Crisp wasn’t as lucky as he charged the mound after being plunked by a pitch, only to find Gomes straddling and pummeling his upper body for a few seconds. Those incidents became inspiration for what Rays’ fans labeled “brawlfense”. —R.J. Anderson
3) Rick Porcello vs. Kevin Youkilis (Watch)
In August 2009, Detroit Tigers’ 20-year-old right-hander Rick Porcello took the mound against the Boston Red Sox with one thing on his mind: to pick up his 11th win of the season as the Tigers made their Playoff push. What he would leave with was his first career ejection, a no-decision, and a takedown of Kevin Youkilis. The young Tigers phenom may not have won the game, but with his takedown of Youkilis that day, Rick Porcello cemented himself in Tigers lore and earned the unwavering trust and respect of his veteran teammates. Porcello had hit Youkilis with a breaking ball in the back, clearly unintentional considering that intentional bean-balls are generally fastballs in the ribs, not soft stuff in the back.
Once the ball made contact with Youkilis’s back, Porcello turned towards first in dismay having put a man on in a game he was winning 3-0 at the time. Fortunately (for the love of the brawl, at least), Youkilis did not appreciate or understand Porcello’s dismay. What transpired next was straight out of Looney Tunes as Youkilis charged like a bull seeing red and Porcello took him down with the ease of a Bugs Bunny matador dance. As the rookie right-hander put his arms out as if to ask in surprise, “What?” the helmet flew and the two engaged. When the diamond dust settled, the Tigers’ 20-year-old phenom from New Jersey had thrown the Red Sox slugger to the ground and was raining haymakers on him.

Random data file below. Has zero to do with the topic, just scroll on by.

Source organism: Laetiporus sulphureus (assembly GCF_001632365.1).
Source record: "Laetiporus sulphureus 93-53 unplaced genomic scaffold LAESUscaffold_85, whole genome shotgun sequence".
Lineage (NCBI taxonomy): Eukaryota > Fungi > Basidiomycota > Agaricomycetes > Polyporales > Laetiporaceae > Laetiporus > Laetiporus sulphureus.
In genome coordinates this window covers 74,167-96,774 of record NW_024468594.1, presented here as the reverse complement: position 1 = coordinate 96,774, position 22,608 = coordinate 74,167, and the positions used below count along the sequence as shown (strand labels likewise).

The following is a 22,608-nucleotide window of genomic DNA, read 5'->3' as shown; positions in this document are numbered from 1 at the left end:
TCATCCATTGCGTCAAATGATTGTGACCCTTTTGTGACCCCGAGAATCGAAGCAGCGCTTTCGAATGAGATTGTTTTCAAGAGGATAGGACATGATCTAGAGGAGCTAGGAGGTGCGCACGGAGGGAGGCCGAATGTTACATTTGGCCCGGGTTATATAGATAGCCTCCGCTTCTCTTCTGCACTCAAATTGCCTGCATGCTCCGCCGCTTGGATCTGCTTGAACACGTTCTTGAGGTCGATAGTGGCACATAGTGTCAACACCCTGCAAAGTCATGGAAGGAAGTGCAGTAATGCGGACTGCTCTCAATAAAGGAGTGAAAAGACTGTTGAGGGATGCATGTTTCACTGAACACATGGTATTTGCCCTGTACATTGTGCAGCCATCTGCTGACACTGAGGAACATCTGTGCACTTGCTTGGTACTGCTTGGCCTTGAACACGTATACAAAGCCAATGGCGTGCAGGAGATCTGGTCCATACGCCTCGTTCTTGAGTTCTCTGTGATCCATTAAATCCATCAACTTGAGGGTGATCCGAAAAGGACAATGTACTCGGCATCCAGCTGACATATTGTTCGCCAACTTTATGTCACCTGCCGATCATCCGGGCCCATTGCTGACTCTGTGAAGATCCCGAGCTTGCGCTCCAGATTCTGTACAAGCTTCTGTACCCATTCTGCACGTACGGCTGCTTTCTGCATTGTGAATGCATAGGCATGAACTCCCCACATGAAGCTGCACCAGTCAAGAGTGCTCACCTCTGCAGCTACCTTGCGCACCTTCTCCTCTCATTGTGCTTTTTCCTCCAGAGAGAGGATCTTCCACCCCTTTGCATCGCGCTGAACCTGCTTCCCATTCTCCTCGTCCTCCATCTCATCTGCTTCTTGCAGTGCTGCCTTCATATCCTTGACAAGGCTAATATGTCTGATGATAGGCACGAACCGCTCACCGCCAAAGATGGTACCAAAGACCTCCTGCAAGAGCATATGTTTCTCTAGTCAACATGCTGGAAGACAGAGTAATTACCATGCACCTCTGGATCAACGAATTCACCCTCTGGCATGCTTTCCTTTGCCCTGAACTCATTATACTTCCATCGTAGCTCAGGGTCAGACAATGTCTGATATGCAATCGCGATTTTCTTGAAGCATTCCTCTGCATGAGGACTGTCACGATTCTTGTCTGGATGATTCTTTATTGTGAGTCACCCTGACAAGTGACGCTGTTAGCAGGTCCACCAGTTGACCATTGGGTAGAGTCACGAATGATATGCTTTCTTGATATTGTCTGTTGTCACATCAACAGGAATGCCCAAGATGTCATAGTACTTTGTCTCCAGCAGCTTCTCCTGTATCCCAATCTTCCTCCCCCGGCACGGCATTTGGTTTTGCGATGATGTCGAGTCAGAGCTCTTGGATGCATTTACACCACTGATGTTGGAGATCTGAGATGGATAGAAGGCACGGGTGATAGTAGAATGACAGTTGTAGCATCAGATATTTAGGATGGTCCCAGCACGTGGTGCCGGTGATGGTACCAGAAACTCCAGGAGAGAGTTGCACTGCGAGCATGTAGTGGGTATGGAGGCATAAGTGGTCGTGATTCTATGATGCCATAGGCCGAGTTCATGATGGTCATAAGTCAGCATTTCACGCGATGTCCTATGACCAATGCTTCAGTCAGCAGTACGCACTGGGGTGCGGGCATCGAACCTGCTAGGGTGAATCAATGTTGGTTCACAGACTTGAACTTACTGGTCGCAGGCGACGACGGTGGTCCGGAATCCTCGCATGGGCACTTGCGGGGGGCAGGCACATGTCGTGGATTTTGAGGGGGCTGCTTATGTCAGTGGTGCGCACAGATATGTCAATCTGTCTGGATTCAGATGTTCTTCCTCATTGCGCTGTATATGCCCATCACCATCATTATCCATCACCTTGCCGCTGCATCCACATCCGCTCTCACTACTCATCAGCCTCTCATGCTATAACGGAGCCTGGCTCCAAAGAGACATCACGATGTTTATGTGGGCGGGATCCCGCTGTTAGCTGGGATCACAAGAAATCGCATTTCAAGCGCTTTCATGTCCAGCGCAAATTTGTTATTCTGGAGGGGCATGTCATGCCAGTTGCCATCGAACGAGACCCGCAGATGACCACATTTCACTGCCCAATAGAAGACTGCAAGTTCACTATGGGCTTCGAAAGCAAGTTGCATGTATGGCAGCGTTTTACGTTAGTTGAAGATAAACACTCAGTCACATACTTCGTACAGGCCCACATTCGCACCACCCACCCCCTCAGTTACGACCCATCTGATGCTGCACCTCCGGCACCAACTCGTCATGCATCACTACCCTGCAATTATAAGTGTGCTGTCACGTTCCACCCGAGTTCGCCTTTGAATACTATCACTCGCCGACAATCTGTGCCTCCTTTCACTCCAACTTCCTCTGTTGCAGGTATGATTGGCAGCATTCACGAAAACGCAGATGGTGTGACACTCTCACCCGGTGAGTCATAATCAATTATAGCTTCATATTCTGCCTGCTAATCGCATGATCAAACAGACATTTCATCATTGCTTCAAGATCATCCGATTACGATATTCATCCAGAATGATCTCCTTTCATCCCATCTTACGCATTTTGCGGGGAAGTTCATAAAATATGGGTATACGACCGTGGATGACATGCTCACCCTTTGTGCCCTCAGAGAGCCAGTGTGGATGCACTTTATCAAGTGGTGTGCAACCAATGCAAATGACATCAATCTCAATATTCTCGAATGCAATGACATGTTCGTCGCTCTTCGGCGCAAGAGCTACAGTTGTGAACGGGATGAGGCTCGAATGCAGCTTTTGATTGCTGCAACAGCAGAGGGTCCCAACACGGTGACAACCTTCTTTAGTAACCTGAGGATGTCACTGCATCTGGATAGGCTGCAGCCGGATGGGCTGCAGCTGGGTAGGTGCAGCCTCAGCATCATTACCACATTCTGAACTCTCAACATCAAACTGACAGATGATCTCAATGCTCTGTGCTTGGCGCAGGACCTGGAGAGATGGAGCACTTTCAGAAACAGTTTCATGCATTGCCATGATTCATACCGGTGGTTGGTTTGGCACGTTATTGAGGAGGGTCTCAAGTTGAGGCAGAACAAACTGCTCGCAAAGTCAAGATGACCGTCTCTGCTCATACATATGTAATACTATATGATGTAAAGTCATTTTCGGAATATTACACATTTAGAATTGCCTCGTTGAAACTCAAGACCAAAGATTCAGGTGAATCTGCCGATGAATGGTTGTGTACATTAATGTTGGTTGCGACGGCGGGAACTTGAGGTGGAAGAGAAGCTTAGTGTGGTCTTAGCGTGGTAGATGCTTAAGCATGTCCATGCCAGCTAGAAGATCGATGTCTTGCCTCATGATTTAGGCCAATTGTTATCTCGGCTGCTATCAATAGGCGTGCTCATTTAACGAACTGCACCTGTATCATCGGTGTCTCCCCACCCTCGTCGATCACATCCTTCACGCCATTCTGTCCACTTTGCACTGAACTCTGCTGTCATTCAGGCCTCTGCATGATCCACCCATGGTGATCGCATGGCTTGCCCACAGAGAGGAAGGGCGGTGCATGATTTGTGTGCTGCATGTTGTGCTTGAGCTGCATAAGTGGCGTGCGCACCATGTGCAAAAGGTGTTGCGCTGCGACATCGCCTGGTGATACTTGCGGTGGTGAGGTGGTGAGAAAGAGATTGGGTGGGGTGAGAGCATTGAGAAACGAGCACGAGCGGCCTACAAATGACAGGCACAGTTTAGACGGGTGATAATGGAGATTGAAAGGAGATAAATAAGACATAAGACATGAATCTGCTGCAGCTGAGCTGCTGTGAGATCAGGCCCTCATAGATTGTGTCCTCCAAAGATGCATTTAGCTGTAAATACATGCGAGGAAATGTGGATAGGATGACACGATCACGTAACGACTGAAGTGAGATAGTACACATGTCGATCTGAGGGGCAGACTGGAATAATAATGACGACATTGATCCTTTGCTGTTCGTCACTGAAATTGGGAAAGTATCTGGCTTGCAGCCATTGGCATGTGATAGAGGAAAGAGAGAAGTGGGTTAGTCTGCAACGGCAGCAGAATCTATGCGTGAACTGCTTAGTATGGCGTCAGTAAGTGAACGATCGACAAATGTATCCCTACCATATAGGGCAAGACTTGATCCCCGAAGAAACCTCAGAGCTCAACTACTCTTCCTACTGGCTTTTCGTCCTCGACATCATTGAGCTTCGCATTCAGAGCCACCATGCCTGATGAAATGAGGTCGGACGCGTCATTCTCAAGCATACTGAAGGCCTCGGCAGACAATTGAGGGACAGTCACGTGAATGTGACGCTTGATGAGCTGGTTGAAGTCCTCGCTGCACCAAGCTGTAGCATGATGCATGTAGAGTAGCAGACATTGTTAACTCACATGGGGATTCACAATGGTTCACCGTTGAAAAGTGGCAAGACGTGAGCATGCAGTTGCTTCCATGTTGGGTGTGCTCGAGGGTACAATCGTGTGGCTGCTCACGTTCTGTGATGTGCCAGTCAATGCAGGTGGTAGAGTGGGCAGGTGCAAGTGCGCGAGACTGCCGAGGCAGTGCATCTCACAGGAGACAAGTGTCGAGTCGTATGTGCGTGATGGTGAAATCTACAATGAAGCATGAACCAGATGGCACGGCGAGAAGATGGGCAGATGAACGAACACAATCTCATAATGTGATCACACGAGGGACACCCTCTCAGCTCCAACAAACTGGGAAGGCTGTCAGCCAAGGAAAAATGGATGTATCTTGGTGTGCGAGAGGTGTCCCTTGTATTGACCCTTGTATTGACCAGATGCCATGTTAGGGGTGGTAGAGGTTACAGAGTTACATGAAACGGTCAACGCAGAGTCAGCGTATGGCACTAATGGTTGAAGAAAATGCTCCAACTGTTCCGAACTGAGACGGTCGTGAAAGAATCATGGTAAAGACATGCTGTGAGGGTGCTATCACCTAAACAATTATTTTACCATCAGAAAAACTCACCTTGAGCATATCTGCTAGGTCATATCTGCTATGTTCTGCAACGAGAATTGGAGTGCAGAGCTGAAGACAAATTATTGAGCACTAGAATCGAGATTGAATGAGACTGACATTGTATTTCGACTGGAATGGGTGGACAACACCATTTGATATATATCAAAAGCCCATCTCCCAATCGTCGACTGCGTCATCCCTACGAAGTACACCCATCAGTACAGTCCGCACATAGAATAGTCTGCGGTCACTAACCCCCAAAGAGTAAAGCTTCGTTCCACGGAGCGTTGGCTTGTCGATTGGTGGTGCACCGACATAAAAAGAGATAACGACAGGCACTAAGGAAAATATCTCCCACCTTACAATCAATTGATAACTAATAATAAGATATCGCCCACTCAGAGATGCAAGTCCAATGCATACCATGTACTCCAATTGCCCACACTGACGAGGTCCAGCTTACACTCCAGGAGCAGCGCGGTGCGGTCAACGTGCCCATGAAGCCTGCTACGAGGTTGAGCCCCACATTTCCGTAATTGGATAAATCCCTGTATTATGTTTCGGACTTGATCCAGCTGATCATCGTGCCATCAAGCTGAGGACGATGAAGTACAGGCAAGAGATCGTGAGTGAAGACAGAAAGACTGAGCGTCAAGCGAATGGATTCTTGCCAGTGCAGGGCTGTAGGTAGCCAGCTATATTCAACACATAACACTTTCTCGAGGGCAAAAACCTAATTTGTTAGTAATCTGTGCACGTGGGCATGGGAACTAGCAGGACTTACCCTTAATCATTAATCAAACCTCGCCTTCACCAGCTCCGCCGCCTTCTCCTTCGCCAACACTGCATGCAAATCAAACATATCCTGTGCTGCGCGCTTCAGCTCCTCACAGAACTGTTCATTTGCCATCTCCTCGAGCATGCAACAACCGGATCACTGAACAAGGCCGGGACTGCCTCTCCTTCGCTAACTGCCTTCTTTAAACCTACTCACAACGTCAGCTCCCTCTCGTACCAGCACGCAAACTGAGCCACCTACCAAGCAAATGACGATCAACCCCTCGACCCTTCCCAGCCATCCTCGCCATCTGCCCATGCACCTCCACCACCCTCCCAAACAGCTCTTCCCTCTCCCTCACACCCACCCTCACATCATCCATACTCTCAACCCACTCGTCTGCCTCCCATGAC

At the end of the day, the Red Sox came back to win the game, but without a doubt, that brawl cemented Rick Porcello in baseball lore.—Adam Tower
4) Engel Beltre vs. The Visalia Rawhide (Watch)
The video is fantastic. In the bottom of the tenth inning, Texas Rangers’ prospect Engel Beltre launched a home run over the right field wall in Bakersfield. Whatever he did at the plate must not have gone over well with Visalia pitcher Billy Spottiswood, however, because soon Spottiswood was jawing at Beltre and walking towards him as he continued his home run trot. There was a brief encounter as Beltre passed the shortstop position, but he continued on his trot. Finally, after passing third base, Beltre had had enough and started challenging Spottiswood. The Visalia catcher, who was much closer, pushed Beltre and the benches cleared. Beltre didn't acquit himself well in the brawl; in fact, he seemed to disappear off camera while two other players went at it, but I give him credit here for instigating the brawl (with a whole lot of help from Spottiswood) while in the middle of his home run trot! It's not very often, after all, that one can be the main player in a walkoff brawl. And if you don't think I timed Beltre's trot for the Tater Trot Tracker, you're crazy. —Larry Granillo
5) Kevin Goldstein vs. Bill
I'm pretty sure his name was Bill, but I'm not 100 percent sure. I have no clue what his last name was as it was more than 30 years ago, but I do remember his face. Then again, maybe even that is a flawed recall, blurred by pop culture as I must admit a strange resemblance to both Chucky and Damien. I'm certain I remember the sneer, and I'm certain I remember stepping up to the plate with Bill on the mound, knowing exactly what was about to happen. This was the third, maybe fourth grade—I'm not sure which—but the one marker I have in my memory is that my parents were still together (at least technically), so it was before fifth. I have no idea what the impetuous was, but Bill hated me, and the feelings were mutual. I was on the Giants, and while I don't remember what Bill's team was called, I do remember they wore green uniforms.